Defence pleads for Islamic scholar's acquittal at Swiss rape trial
Tariq Ramadan's lawyers pleaded Wednesday for the controversial Islamic scholar to be acquitted, on the third and final day of his trial in Geneva on charges of rape and sexual coercion.
Prosecutors are seeking a three-year sentence for the former Oxford University professor, half served in jail and the other half suspended.
"I'm only looking for one thing and that's to convince you that Tariq Ramadan is innocent," his lawyer Yael Hayat told the Geneva Criminal Court, calling the allegations against the Swiss intellectual "crazy".
The 60-year-old is accused of raping a woman -- a convert to Islam who appeared in court under the assumed name of Brigitte -- in a Geneva hotel room in October 2008.
Ramadan, a charismatic yet controversial figure in European Islam, insists there was no sexual activity between him and Brigitte, saying he is the victim of a "trap".
But her lawyer denounced what he called an act of "torture and barbarism", as he sought to convince the judges to convict Ramadan.
During his final statements in court, Ramadan asked not to be tried on his "real or supposed ideology" and urged the judges not to be "influenced by the media and political noise".
"Forget I'm Tariq Ramadan!" he said.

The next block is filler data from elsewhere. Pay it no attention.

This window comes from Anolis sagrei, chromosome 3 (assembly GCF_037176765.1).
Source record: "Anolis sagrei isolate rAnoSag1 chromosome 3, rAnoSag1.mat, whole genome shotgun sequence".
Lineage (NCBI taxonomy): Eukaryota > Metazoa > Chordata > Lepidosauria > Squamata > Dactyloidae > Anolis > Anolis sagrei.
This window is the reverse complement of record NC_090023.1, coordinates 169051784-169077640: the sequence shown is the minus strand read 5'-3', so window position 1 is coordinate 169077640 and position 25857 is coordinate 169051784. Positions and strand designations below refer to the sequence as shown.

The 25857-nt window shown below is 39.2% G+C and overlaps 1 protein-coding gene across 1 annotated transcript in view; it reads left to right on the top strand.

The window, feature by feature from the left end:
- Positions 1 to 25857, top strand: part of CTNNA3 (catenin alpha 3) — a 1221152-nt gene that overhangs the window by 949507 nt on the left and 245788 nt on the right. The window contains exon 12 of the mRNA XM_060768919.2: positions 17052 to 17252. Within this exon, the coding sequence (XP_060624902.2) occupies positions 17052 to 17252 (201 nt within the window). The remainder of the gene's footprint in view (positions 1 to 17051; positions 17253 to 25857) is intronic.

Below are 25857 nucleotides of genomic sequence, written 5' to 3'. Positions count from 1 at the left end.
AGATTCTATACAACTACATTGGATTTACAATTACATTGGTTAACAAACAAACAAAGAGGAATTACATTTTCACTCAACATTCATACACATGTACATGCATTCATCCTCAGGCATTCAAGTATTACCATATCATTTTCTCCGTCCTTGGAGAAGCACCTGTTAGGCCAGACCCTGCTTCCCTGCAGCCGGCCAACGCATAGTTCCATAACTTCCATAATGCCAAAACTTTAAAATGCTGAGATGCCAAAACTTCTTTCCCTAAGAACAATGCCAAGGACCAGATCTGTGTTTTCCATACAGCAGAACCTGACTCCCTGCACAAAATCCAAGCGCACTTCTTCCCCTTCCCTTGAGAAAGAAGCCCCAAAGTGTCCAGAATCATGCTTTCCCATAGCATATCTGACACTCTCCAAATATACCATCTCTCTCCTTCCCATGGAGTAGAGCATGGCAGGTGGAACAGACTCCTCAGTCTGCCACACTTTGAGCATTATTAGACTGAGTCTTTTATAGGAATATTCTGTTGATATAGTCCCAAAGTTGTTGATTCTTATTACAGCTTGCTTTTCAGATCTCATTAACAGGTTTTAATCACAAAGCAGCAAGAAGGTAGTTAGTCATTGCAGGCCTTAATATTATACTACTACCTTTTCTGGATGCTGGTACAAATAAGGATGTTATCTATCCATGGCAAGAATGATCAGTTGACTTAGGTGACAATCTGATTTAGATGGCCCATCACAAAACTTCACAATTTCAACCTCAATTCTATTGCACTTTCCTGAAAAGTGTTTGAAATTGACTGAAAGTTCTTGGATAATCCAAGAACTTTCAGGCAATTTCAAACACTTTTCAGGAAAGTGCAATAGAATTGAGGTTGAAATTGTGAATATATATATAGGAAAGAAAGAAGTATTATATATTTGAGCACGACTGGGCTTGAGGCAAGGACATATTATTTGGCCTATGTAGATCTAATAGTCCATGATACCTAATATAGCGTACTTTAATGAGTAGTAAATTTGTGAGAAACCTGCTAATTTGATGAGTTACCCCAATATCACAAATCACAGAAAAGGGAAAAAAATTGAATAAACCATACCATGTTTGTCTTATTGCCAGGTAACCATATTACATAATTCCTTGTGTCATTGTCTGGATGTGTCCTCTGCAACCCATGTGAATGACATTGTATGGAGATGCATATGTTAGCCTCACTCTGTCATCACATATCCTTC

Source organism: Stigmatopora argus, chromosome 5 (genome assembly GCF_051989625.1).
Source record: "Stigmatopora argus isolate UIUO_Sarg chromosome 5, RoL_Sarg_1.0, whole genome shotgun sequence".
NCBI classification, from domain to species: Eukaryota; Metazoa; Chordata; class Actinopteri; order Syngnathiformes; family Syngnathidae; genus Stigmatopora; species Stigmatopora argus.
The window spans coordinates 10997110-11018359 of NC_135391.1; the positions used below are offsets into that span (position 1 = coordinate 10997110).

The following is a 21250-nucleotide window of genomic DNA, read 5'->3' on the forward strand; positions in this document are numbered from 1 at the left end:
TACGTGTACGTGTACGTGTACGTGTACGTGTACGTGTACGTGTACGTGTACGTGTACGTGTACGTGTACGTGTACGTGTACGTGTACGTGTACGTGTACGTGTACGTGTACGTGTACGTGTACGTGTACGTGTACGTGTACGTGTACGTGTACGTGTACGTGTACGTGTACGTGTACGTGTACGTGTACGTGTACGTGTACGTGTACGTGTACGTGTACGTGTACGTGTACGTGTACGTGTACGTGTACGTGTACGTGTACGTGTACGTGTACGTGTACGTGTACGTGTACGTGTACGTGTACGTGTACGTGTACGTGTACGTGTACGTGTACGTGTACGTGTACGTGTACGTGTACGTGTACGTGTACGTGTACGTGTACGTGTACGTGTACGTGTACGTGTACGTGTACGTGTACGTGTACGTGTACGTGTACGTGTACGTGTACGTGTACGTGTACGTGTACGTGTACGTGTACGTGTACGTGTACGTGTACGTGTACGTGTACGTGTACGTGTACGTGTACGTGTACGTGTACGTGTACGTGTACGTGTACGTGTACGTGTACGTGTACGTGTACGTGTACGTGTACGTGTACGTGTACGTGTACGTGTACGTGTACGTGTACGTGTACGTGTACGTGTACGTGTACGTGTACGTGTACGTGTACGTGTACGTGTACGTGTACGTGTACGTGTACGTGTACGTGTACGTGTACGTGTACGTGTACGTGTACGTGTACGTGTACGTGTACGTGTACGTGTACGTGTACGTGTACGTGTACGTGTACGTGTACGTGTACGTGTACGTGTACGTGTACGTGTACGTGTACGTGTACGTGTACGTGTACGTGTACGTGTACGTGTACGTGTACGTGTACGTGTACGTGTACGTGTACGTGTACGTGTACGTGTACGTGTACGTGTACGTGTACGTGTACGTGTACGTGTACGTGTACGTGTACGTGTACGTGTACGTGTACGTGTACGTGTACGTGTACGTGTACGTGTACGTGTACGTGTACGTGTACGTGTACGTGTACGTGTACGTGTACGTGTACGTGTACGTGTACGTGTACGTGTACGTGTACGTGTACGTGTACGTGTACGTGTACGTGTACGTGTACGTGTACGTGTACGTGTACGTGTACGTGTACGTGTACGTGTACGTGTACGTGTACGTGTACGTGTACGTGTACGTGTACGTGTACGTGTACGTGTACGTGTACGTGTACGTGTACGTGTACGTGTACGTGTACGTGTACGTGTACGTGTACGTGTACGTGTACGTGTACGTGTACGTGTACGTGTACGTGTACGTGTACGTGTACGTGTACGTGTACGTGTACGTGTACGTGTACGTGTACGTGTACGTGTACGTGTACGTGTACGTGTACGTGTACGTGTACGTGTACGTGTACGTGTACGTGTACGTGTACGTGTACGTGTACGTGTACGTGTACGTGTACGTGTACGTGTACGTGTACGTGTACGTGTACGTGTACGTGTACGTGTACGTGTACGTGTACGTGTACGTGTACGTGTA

The judges will deliver their verdict on May 24.
Controversial among secularists who see him as a supporter of political Islam, Ramadan obtained his doctorate from the University of Geneva, with his thesis focused on his grandfather, who founded Egypt's Muslim Brotherhood movement.
He was a professor of contemporary Islamic studies at Britain's prestigious Oxford University until November 2017, and held visiting roles at universities in Qatar and Morocco.
He was forced to take a leave of absence when rape allegations surfaced in France at the height of the "Me Too" movement, over suspected attacks in France between 2009 and 2016.
- 'Ramadanphobia' -
"Brigitte" was in her forties at the time of the alleged assault in 2008. She filed a complaint 10 years later, she told the court on Tuesday, feeling emboldened to come forward following the complaints filed in France.
Hayat accused these women of having forged links to bring down the Islamic scholar, citing "Ramadanphobia", and warned the judges against the risk of "miscarriage of justice".
Brigitte's lawyer Francois Zimeray said the case goes "beyond rape".
"There are rapists whose instincts are satisfied through the suffering of their victim. This is the case of Tariq Ramadan," he said, calling the scholar a "manipulative rapist".
Both parties agree that Ramadan and Brigitte spent the night together in the hotel room, which she left early the following morning.
Ramadan insisted that Brigitte invited herself up to his room, then let herself be kissed, before quickly ending the encounter.
The indictment accuses Ramadan of sexual coercion and of committing rape three times during the night.
"She told the truth," Robert Assael, another of Brigitte's lawyers, told the court, adding: "Could such a story be invented with so many details?"
Guerric Canonica, another lawyer for Ramadan, said there were "improbabilities" in Brigitte's testimony which would "rule out any conviction".
"To apply the law is to acquit Tariq Ramadan," he said, in conclusion.